Of course, that talent wasn’t enough this season, not in these playoffs, to advance past the second round.

Vigneault has searched for the formula to winning the Stanley Cup for his entire career. It is the one thing he doesn’t have yet. With his 17th season as an NHL head coach now complete, he knows as well as anyone about the experience that comes from losing in the playoffs, from not achieving the end goal. It is an experience he wants to stick with his players.

“There’s no doubt that offensively we didn’t perform to our expectations. I think some of that had to do with execution and some of it had to do with the type of offense that you can generate and be successful during the playoffs. That’s part of our learning process right now as a group, as individuals,” Vigneault said. “There’s certain things that you can do during the regular season that will work and in the playoffs won’t. As a group, I think that’s going to be a valuable experience. Offensively also, some of our guys feed off the power play. We didn’t have a lot of success on the power play during the playoffs. Their confidence was probably affected a little bit. And I think what happened to us a little bit in the playoffs is because some of the guys were pressing, they were probably cheating offensively a little bit, and that hurt us defensively also a little bit. This was obviously disappointing, but it should go in our bank of learning experiences and we should all be better for it.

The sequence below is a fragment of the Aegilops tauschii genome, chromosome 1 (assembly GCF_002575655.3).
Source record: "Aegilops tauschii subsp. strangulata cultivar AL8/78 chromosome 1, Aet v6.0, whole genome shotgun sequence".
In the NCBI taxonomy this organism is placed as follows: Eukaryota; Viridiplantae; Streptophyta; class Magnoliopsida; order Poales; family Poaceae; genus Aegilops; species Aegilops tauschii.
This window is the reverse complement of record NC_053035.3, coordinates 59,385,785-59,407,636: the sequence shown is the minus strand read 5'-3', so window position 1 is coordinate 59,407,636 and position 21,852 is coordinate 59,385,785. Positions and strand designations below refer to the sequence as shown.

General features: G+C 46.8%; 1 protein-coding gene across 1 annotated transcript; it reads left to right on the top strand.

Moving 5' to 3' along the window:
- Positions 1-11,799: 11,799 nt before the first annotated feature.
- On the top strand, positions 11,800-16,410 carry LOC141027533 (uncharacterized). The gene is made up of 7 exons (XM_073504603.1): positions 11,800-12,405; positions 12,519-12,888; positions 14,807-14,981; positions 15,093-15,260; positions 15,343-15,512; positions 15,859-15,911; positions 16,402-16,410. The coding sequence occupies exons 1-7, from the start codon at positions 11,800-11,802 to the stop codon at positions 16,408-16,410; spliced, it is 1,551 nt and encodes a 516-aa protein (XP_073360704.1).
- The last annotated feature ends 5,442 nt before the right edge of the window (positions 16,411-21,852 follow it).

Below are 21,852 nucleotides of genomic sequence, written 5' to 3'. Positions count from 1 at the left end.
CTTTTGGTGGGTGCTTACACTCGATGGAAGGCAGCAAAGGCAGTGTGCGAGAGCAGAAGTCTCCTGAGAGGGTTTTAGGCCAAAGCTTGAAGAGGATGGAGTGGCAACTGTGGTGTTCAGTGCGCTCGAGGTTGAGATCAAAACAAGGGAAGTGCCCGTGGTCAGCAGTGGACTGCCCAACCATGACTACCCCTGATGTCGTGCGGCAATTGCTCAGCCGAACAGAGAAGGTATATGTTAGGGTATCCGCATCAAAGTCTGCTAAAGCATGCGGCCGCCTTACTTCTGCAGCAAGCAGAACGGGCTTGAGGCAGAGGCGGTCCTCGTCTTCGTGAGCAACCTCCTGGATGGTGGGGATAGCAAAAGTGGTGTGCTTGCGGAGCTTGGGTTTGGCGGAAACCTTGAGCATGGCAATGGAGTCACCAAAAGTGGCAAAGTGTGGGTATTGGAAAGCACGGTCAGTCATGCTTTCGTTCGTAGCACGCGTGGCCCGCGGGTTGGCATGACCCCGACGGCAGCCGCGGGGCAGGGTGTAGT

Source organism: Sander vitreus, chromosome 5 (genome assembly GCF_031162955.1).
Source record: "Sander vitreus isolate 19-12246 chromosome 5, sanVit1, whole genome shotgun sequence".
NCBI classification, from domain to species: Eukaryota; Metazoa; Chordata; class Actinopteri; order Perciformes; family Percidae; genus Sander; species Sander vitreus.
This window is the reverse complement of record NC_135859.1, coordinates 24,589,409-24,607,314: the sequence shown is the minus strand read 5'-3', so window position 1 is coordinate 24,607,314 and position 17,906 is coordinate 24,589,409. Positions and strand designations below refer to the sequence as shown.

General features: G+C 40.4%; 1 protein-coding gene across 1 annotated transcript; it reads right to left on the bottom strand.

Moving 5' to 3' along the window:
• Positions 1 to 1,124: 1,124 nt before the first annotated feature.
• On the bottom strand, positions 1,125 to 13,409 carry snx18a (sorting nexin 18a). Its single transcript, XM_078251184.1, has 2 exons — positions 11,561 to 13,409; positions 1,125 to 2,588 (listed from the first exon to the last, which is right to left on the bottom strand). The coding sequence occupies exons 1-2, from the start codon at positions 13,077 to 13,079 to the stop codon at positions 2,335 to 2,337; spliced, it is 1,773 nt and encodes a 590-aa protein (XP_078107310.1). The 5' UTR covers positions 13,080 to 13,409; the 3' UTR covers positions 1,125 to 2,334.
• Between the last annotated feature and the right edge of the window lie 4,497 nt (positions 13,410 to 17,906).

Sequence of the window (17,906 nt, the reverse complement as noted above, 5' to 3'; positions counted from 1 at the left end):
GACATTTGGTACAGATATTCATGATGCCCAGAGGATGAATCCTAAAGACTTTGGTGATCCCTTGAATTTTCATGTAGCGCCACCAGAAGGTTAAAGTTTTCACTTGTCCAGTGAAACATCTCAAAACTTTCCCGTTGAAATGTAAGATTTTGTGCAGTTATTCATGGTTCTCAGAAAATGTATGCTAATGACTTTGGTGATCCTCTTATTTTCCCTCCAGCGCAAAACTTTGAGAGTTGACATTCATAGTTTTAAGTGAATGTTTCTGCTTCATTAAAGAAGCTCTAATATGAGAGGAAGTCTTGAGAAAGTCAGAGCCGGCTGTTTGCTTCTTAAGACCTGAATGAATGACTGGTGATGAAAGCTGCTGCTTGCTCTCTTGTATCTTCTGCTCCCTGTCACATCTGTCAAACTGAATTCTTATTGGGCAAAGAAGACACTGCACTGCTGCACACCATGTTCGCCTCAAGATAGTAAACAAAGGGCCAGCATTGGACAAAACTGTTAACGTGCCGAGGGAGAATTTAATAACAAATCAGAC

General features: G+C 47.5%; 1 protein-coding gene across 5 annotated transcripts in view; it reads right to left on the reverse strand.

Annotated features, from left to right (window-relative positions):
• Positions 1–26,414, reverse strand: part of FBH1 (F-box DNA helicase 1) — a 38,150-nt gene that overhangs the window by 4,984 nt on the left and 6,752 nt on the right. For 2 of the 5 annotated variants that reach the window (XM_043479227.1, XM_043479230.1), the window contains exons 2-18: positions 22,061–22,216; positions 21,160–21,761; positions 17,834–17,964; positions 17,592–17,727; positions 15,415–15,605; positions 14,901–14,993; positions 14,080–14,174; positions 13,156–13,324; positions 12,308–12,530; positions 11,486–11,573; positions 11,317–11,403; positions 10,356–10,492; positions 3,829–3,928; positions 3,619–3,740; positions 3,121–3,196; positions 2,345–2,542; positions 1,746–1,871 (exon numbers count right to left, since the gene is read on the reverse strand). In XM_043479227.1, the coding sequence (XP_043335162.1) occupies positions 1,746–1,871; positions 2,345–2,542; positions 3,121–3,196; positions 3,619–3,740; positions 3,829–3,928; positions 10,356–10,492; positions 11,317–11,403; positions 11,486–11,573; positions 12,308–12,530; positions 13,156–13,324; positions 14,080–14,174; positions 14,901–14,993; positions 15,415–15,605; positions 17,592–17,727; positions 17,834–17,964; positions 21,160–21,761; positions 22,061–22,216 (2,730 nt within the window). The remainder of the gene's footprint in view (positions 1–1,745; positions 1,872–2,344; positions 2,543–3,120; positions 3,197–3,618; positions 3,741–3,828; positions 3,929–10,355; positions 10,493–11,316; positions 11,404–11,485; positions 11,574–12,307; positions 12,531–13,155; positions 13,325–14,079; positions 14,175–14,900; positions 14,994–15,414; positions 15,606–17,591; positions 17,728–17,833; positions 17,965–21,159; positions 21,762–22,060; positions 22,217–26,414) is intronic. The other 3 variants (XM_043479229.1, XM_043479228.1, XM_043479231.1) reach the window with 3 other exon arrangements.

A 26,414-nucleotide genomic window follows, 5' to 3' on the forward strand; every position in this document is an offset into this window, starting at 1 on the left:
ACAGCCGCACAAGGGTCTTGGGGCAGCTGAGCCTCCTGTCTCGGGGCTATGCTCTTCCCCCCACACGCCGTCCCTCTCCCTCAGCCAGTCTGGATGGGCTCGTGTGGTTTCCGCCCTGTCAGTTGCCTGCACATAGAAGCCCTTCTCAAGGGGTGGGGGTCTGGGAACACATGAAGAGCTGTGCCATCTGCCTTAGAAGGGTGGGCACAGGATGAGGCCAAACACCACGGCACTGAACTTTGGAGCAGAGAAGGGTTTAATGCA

“That Game 7 is very painful in the way we played, other than that first six minutes of that game. The rest of the game is definitely not what I expected. What I’m looking forward to do, from that game, is to talk to the players one on one. There are quite a few guys that I need to sit down, need to figure out their thoughts and what they think happened because it is a moment that we can use to grow. Those moments aren’t easy. They’re not fun. That’s definitely not a fun part of my coaching career, but it is a teachable moment. It is a growing moment for our organization and we’re going to use it.”

Two players that got a lot of the spotlight were Konecny and Claude Giroux. Konecny’s still a young player at 23, but with a new contract and excellent regular-season numbers, expectations were high, not just for fans but for Konecny himself. Vigneault felt that Konecny was one of those players that was pressing and sees the experience helping him moving forward.

“There’s no doubt that Travis didn’t perform to obviously his expectations and ours in the playoffs,” Vigneault said. “He’s a young player, full of potential. I believe that I’ll be able to help him a lot moving forward, but I have not had the opportunity to sit down with Travis and go through what I believe he needs to focus on, work on and get better at so he becomes the best player that he can be. There’s no doubt that he was pressing and because he was pressing, it led to turnovers that led to good opportunities for the opposition. TK’s a great young man that’s got a lot of potential and we’re going to work with him and he’s going to become the best player he can be.”

As for Giroux, the situation is very different. He’s been in this spot before, now 13 years into his NHL career, and has only advanced past the second round once.